I've read somewhere (it was a vanilla cake recipe, IIRC) that 3/4 cup yogurt plus 1/4 milk is buttermilk. A recipe (buttermilk biscuits) calls for buttermilk and I'd like to know if I can use this formula to make buttermilk.
Technically, this is not precisely buttermilk, but it's pretty close in both composition and usage.
The term "buttermilk" can actually refer to a wide range of fermented milk varieties. Traditionally, buttermilk was produced by allowing natural bacteria present in cream to ferment some of the sugar lactose into lactic acid. This made churning butter from the cream easier and also helped protect the cream from spoiling. After the butter was churned and removed, the liquid that remained would be your buttermilk (today referred to as "traditional").
Nowadays, mass-produced "cultured" buttermilk is produced by taking pasteurized low-fat milk and introducing bacterial cultures to produce lactic acid in a similar fashion. That's similar to how yogurt is produced, but yogurt is generally allowed to ferment for longer until the milk proteins set and thicken. There are many varieties of yogurt with slightly different cultures from each other and from cultured buttermilk, and the beginning fat content of the milk can differ too.
So, technically these are distinct, but if you use milk to thin out yogurt, you're producing a beverage that (like buttermilk) contains lactic acid, producing that distinctive tangy flavor, and which (like buttermilk) is somewhat thicker than milk. Your identified ratio is the same as other recommendations that I found while searching around, so you can definitely use this to substitute.
While Yogurt and milk are not traditional buttermilk, modern buttermilk is very similar to yogurt. Traditional buttermilk is actually the liquid you have left over after you've made butter, while modern buttermilk is a cultured product.
Generally, in baking, buttermilk is used for its acidity and protein content. If you want a viable substitute, milk and yogurt can work, or milk and some lemon juice. It's a good idea to let these mixtures sit a bit after you've combined them, to allow the milk to curdle and acidify.
If you were to make butter at home, one way to do so is to inoculate some heavy cream with a yogurt culture. This introduces bacteria into the cream which will acidify it and cause the fat in the heavy cream to glom together more easily.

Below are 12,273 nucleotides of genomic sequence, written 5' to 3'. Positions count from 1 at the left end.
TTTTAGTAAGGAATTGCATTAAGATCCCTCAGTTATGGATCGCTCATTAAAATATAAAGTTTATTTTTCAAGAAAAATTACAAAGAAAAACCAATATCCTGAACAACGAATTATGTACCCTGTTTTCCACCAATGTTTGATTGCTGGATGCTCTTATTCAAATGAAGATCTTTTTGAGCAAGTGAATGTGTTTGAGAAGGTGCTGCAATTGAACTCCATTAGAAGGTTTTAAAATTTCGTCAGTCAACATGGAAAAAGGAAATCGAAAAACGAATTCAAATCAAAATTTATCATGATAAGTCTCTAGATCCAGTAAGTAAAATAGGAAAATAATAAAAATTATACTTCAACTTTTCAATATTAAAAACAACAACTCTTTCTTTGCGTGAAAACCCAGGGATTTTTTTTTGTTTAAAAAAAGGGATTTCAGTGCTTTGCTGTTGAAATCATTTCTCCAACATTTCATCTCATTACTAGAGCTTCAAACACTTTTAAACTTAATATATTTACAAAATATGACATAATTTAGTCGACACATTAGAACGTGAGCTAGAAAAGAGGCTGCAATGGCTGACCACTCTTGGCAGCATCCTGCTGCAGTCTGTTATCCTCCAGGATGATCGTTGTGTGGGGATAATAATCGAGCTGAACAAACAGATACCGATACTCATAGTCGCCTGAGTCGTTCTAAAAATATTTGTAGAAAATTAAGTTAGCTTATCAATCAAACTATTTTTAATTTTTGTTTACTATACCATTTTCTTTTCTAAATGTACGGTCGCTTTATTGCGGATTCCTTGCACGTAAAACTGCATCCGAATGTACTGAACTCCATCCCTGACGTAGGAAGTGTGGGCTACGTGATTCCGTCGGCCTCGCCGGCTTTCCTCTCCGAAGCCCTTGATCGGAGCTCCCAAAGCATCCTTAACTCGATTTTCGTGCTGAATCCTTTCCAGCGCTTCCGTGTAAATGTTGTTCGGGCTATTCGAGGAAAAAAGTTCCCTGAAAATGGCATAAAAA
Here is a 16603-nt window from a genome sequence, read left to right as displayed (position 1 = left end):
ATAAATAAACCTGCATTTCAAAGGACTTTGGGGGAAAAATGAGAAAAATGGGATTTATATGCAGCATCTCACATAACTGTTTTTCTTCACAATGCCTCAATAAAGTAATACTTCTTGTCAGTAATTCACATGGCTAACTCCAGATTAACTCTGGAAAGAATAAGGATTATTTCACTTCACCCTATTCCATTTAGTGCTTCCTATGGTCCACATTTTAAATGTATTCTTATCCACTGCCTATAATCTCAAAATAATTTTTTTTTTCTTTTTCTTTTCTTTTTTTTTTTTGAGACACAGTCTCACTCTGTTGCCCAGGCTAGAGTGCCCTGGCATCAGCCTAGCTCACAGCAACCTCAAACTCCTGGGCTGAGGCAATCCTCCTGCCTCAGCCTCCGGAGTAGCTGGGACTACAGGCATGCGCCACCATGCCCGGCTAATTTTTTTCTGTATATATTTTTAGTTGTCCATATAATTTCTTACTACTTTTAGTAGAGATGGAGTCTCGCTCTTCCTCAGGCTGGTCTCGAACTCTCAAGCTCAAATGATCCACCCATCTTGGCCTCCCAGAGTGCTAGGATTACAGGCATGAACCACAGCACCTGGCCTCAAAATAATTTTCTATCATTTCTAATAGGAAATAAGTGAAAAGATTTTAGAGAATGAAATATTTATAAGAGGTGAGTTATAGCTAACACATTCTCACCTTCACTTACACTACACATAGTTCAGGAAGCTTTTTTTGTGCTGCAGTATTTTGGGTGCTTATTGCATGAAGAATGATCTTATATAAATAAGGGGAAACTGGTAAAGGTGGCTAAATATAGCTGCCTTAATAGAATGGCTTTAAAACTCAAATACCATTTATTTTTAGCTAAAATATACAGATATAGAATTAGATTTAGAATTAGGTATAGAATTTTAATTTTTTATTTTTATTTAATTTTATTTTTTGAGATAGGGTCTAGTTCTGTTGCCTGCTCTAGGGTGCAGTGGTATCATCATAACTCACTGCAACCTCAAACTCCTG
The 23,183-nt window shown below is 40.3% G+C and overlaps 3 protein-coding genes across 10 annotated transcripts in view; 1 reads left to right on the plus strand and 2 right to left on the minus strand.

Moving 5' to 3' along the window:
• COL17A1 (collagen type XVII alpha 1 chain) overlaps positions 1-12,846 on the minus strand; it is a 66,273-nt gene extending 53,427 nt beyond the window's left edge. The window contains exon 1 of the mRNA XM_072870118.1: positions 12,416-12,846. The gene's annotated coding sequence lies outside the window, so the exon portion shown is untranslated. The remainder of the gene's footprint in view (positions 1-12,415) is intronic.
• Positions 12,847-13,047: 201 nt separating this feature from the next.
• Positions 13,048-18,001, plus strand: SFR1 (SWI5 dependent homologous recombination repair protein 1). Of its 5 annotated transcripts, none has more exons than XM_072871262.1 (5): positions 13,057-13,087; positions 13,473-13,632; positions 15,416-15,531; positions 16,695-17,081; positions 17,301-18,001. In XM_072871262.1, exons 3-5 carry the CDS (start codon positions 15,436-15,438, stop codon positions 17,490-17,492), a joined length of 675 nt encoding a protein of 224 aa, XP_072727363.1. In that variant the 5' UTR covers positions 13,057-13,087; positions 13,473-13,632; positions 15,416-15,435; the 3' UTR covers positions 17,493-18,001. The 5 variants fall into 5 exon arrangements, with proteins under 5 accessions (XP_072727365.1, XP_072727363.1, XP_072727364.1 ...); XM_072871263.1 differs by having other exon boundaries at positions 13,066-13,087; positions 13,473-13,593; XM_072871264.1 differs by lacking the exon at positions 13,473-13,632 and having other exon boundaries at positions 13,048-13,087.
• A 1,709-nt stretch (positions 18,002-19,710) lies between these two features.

Once you've fermented the cream as you would ferment yogurt (in a warm place for about 4 to 12 hours), the result is something called creme bulgare. This is similar to creme fraiche.
If you churn the cooled creme bulgare, you will cause the fat in it to conglomerate through mechanical action. I use a food processor to do this. You process the creme until it separates, you'll clearly see the butter clumping together and a liquid separating from it, this liquid is buttermilk.
To finish off the butter, I strain the mixture, save the buttermilk, and cool the butter until it is no longer soft. Once it's not soft, I put it in cheesecloth and squeeze the remaining buttermilk out of it. Squeezing the buttermilk out of the cooled down butter is much easier since the butter will not be able to pass through the cheesecloth. Additionally, it's a good idea to do this since it ensures the butter last longer.
I can't find "buttermilk" anywhere in the recipe link that was originally referenced (http://parsleysagesweet.com/2013/05/18/tourte-milanese-a-meal-en-croute/).
Regardless, the information you presented in your post seems to refer to "cultured buttermilk" and not "the milk left over from making butter."
If the yogurt you're using has active cultures (look at the ingredients list), then the yogurt/milk (whole milk) mix will result in something reasonably close to "cultured buttermilk" in flavor, body, and acetic enough for activating baking soda if your recipe calls for that.
Yoghurt + Milk != Buttermilk.
It is made by shaking Cream as long as possible. The first you'll see in this process, the Cream will become whipped cream. If you keep on shaking, the water and fat will separate from each other. The fat will agglomerate and is further on called butter.
The separated water, the leftover, is called buttermilk (traditionally).
The mixture you mentioned is somewhat cultured buttermilk with some substitute for the removed fat and stuff which makes it less liquid and regulate the acidity. Some more information can be gained here:
My guess it, that the recipe is meaning a cultured type of buttermilk, because most people would associate buttermilk with cultured buttermilk as a replacement to the traditional meaning.